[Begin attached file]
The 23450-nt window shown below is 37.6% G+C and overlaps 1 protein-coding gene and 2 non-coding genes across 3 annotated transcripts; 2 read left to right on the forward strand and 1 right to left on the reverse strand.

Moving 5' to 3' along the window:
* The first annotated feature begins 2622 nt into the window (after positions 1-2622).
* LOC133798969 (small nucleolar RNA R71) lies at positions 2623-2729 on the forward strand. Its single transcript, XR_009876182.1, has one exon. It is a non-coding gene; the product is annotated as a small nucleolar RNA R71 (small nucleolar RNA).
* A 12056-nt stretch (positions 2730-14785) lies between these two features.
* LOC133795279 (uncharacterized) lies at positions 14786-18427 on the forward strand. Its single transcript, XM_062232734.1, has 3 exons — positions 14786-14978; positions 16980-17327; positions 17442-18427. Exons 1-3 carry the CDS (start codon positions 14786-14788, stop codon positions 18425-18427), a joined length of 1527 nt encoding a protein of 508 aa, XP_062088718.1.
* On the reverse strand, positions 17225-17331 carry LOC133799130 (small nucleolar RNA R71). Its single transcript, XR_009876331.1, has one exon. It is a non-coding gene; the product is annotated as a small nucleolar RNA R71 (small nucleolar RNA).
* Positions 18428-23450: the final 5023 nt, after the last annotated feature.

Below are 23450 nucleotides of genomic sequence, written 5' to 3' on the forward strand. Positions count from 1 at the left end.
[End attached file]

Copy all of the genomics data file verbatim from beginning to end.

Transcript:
The 23450-nt window shown below is 37.6% G+C and overlaps 1 protein-coding gene and 2 non-coding genes across 3 annotated transcripts; 2 read left to right on the forward strand and 1 right to left on the reverse strand.

Moving 5' to 3' along the window:
* The first annotated feature begins 2622 nt into the window (after positions 1-2622).
* LOC133798969 (small nucleolar RNA R71) lies at positions 2623-2729 on the forward strand. Its single transcript, XR_009876182.1, has one exon. It is a non-coding gene; the product is annotated as a small nucleolar RNA R71 (small nucleolar RNA).
* A 12056-nt stretch (positions 2730-14785) lies between these two features.
* LOC133795279 (uncharacterized) lies at positions 14786-18427 on the forward strand. Its single transcript, XM_062232734.1, has 3 exons — positions 14786-14978; positions 16980-17327; positions 17442-18427. Exons 1-3 carry the CDS (start codon positions 14786-14788, stop codon positions 18425-18427), a joined length of 1527 nt encoding a protein of 508 aa, XP_062088718.1.
* On the reverse strand, positions 17225-17331 carry LOC133799130 (small nucleolar RNA R71). Its single transcript, XR_009876331.1, has one exon. It is a non-coding gene; the product is annotated as a small nucleolar RNA R71 (small nucleolar RNA).
* Positions 18428-23450: the final 5023 nt, after the last annotated feature.

Below are 23450 nucleotides of genomic sequence, written 5' to 3' on the forward strand. Positions count from 1 at the left end.